Remembrance and regret.
Today is Remembrance Day.
It is a ‘jour ferie’ in France – all the shops closed etc, the nearest France gets to a bank holiday.
But I read something a few days that shocked me somewhat – that there are only three British veterans left of this war.
Three, count them. Aged between 108 and 116 years of age, frankly it is a wonder there are any at all. They will all be attending the ceremony today, and next year, who knows if there will be any at all?
When I was a child, the old men marching proudly down Whitehall each November 11 were First World War veterans, and the Second World War veterans – my parents among them – were still quite hale and hearty. But for today’s children, those old men and women are my parent’s generation – what is left of them – and the others are almost gone.
I suddenly realise that what for me was the present, the personal experience of my family, is rapidly becoming history. It’s a strange thought, because everyone thinks of themselves as living in the present, not the past. My grandfather missed the war by only months, but as an inhabitant of Oldham in Lancashire, well remembered the local Pals regiment marching away to war, many of them never to return, so in our family, talk of the Great War was of something experienced and remembered, not something one read about or filtered through the medium of books or television.
I am pleased to see that there is a resurgence of interest in the First World War, due to the upsurge in interest in genealogy. The most awful of events, a devastating war of attrition (which means, in Greek, to ‘rub away’), it deserves to be remembered forever as an example of the total stupidity of which humanity is capable. Fresh into a new century that might have heralded prosperity, technological advancement and better living conditions for all, instead European humanity used its new advances to immolate itself.
It was the first time there was a general draft of the male population of the major European countries, with civilians executed if they deserted and conscientious objectors imprisoned if they refused to murder their fellow human beings. The first time men had killed each other from the air, only a decade after the skies had been conquered. The first time they killed each other from under the sea, only a few years after submarination had been achieved. The first time civilian populations were deliberately targeted in order to induce terror and capitulation. The first time chemical warfare was used on a grand scale, leaving thousands dead, blind and with breathing problems forever. And it introduced a new phenomenon – the soldier ‘missing presumed killed’, a euphemism for blown to smithereens by high explosives, no body left to bury, no remains left to mourn.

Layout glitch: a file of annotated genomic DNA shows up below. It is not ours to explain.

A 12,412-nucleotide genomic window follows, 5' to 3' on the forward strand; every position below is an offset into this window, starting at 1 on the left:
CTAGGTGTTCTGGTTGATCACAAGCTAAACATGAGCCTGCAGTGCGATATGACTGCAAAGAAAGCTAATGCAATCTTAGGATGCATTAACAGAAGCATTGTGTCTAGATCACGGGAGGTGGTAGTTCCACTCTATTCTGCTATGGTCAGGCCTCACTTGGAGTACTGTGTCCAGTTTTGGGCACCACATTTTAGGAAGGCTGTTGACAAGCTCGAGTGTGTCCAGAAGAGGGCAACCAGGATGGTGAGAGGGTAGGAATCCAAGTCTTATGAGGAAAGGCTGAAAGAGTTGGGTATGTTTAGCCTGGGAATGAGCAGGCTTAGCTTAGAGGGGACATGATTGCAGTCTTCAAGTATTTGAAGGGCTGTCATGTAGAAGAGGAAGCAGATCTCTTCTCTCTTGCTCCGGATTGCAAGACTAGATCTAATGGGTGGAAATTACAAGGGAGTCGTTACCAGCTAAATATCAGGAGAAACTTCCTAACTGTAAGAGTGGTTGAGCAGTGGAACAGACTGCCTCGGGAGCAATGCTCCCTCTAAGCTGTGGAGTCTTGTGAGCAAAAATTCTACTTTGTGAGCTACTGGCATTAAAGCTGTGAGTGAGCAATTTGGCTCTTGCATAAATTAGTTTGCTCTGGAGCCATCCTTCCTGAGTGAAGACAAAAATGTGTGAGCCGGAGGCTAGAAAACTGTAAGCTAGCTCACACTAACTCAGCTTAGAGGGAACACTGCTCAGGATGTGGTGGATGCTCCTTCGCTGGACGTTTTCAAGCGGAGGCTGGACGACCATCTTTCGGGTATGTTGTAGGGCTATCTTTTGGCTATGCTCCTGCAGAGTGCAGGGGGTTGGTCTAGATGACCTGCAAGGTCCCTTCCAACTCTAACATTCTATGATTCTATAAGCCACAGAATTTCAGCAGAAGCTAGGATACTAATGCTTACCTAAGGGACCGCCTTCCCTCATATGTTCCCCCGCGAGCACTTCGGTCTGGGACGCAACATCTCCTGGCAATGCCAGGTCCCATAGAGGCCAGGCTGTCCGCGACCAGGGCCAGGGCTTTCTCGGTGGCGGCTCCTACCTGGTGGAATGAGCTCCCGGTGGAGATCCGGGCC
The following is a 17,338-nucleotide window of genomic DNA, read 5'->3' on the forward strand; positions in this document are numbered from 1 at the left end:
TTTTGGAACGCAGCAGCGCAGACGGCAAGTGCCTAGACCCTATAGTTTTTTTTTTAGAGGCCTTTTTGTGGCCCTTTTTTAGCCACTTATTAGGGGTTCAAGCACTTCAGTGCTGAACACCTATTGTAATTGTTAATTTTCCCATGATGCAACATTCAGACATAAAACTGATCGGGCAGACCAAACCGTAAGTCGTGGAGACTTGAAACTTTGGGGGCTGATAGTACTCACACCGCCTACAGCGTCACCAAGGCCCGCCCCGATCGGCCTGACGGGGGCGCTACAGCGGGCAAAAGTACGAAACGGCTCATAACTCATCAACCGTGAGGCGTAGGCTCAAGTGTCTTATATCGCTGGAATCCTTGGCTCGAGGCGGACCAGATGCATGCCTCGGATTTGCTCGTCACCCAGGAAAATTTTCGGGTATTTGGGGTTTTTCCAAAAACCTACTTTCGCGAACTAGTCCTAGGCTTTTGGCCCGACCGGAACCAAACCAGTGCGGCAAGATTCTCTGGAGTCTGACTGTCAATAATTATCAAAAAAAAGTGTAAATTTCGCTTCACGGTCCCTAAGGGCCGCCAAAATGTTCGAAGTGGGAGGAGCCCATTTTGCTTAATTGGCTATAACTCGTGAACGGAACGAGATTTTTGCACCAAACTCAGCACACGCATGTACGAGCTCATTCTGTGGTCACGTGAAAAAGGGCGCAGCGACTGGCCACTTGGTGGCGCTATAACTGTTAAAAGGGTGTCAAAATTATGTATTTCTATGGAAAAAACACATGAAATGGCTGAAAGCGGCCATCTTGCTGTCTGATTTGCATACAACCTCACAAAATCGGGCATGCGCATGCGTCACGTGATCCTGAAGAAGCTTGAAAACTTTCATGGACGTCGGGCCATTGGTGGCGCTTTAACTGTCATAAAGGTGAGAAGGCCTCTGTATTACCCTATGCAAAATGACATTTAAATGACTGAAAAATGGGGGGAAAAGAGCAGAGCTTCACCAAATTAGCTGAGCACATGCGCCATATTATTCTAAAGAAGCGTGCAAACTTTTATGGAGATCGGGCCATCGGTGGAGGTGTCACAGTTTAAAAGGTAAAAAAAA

The War To End All Wars. What a start to the bloodiest century in history. France, where I live, has never recovered from the First World War. So many men of marriageable age were lost here that the population has struggled ever since to replace itself. Throughout Europe over 20 million lives were lost.
The reasons for getting into the war in the first place bear some watching and the sheer incompetence of the generals beggars belief. It would lead to near-revolution in the trenches and a seething resentment of the class system at home that would culminate in the General Strike of 1926, but sadly never a full revolution – which is something Britain could certainly do with.
Douglas Haig, the British commander, believed until his death in 1928 that machine guns were no match for horses, despite all the evidence to the contrary. He also believed that British troops should march from the trenches in slow formation, the better to achieve control – whereupon they were, of course, mercilessly cut down by German machine guns like wheat in the field. Alan Clarke’s masterly The Donkeys is a good introduction to the subject, if you haven’t read it. And the memoirs such as ‘Goodbye to all that’ and ‘Memoirs of a foxhunting man’ are also essential reading for anyone interested in this war and how terribly it affected the people who fought it.
If possible, of course, the peace was more mishandled than the war itself by the nasty, vindictive old men who started it, leading directly to the advent of Nazism and another war, just 20 years later, that would end in the deaths of around 60 million people.
I hope that today, as people remember the Great War, and pay their respects to the few survivors that remain, that they also remember to be angry. Angry for the pointlessness of it all, angry for the way the populaces of Europe were betrayed and manipulated by their leaders, and angry for the way that a whole generation of hope and promise – our grandfathers and great-grandfathers – was left by their leaders to rot in the mud of Flanders.